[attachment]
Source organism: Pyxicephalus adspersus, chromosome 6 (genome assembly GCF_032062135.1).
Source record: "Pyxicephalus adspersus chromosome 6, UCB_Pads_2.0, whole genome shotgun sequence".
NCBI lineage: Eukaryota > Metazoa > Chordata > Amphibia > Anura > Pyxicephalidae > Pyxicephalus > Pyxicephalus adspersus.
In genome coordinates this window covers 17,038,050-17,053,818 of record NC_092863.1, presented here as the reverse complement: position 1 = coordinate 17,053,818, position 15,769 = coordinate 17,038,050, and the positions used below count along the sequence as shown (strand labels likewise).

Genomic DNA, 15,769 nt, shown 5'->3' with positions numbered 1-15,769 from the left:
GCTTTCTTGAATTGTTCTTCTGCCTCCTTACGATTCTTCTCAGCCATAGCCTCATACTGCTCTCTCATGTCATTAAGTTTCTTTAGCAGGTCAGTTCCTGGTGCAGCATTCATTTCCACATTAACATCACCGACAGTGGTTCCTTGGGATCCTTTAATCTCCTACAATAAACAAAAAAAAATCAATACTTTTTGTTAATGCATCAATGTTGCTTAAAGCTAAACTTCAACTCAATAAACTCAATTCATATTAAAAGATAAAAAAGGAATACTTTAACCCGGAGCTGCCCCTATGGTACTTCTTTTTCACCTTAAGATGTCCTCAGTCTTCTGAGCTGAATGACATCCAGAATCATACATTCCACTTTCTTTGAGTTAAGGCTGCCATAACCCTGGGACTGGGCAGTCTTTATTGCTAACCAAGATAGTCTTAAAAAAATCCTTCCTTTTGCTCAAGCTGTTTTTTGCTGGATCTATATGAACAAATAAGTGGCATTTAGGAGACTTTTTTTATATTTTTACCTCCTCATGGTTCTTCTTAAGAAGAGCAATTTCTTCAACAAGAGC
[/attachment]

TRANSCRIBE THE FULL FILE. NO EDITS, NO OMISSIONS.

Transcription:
Source organism: Pyxicephalus adspersus, chromosome 6 (genome assembly GCF_032062135.1).
Source record: "Pyxicephalus adspersus chromosome 6, UCB_Pads_2.0, whole genome shotgun sequence".
NCBI lineage: Eukaryota > Metazoa > Chordata > Amphibia > Anura > Pyxicephalidae > Pyxicephalus > Pyxicephalus adspersus.
In genome coordinates this window covers 17,038,050-17,053,818 of record NC_092863.1, presented here as the reverse complement: position 1 = coordinate 17,053,818, position 15,769 = coordinate 17,038,050, and the positions used below count along the sequence as shown (strand labels likewise).

Genomic DNA, 15,769 nt, shown 5'->3' with positions numbered 1-15,769 from the left:
GCTTTCTTGAATTGTTCTTCTGCCTCCTTACGATTCTTCTCAGCCATAGCCTCATACTGCTCTCTCATGTCATTAAGTTTCTTTAGCAGGTCAGTTCCTGGTGCAGCATTCATTTCCACATTAACATCACCGACAGTGGTTCCTTGGGATCCTTTAATCTCCTACAATAAACAAAAAAAAATCAATACTTTTTGTTAATGCATCAATGTTGCTTAAAGCTAAACTTCAACTCAATAAACTCAATTCATATTAAAAGATAAAAAAGGAATACTTTAACCCGGAGCTGCCCCTATGGTACTTCTTTTTCACCTTAAGATGTCCTCAGTCTTCTGAGCTGAATGACATCCAGAATCATACATTCCACTTTCTTTGAGTTAAGGCTGCCATAACCCTGGGACTGGGCAGTCTTTATTGCTAACCAAGATAGTCTTAAAAAAATCCTTCCTTTTGCTCAAGCTGTTTTTTGCTGGATCTATATGAACAAATAAGTGGCATTTAGGAGACTTTTTTTATATTTTTACCTCCTCATGGTTCTTCTTAAGAAGAGCAATTTCTTCAACAAGAGC